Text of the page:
1080p content also works much, much better than 720p. Sometimes I get annoyed that SVP refuses to interpolate what all might think is an “easy” scene, only to realize the 1080p version works fine. Quality also matters, web streams tend to not work as well as bluerays especially at 720p.

Why should I never set SVP to 60 FPS?

The problem is illustrated in the following code block:

• = Monitor Frame Timing
F = Original 24 FPS Video Frame 
- = Frames to be Interpolated

•••••••••••••••••••••••••••••• (60 Hz Monitor)
F--F-F--F-F--F-F--F-F--F-F--F- (24 FPS Video)

•••••••••••••••••••••••••••••• (48 Hz Monitor)
F-F-F-F-F-F-F-F-F-F-F-F-F-F-F- (24 FPS Video)

As 99.9% of anime are 24 FPS, interpolating to 60 FPS results in uneven interpolated frames. This results in an annoying judder during fast panning. While 60 FPS at first glace may seem like a huge improvement, once you try setting you monitor to 48 Hz you’ll never go back to 60 FPS. As for Mac users, Apple locks your screen at 60 Hz (RIP).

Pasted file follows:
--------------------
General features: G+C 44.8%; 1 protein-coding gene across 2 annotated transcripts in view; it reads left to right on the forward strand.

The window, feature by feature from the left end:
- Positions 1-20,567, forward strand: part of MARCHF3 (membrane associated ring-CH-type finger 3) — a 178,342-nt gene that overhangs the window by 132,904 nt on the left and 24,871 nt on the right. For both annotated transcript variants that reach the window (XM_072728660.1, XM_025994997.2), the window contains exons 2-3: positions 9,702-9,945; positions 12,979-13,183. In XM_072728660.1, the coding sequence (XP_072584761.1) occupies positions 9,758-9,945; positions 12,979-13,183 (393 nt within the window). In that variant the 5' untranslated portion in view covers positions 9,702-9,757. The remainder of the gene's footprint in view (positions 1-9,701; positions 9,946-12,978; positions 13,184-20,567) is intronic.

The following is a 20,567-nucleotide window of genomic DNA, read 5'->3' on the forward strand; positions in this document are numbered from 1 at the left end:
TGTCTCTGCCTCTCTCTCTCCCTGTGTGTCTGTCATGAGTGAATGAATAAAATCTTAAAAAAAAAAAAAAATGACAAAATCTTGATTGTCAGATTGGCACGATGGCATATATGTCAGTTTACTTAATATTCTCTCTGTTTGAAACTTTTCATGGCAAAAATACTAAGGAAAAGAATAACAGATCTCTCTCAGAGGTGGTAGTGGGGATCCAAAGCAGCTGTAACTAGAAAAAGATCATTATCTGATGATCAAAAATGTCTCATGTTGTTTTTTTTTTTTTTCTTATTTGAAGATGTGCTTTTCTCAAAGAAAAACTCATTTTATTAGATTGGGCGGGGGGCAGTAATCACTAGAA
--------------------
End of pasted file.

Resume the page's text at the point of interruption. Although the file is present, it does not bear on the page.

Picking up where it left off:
Setting up SVP 4, Monitor, and System Recommendations

Read the documentation on how to setup SVP with your specific player. It’s super easy on Windows. Mac/Linux users will need to compile a vapoursynth enabled mpv build (also really simple). I personally recommend mpv (IINA on MAC) for all platforms, and MPC + MadVR on Windows for the lazy. MadVR are for those who don’t want to spend the time tinkering with scripts, configs and shaders. Mpv are for those who want full control over the player (plus it’s also much more efficient which I recommend for weaker systems). Psst. I have a mpv setup guide you can find on the side bar/menu.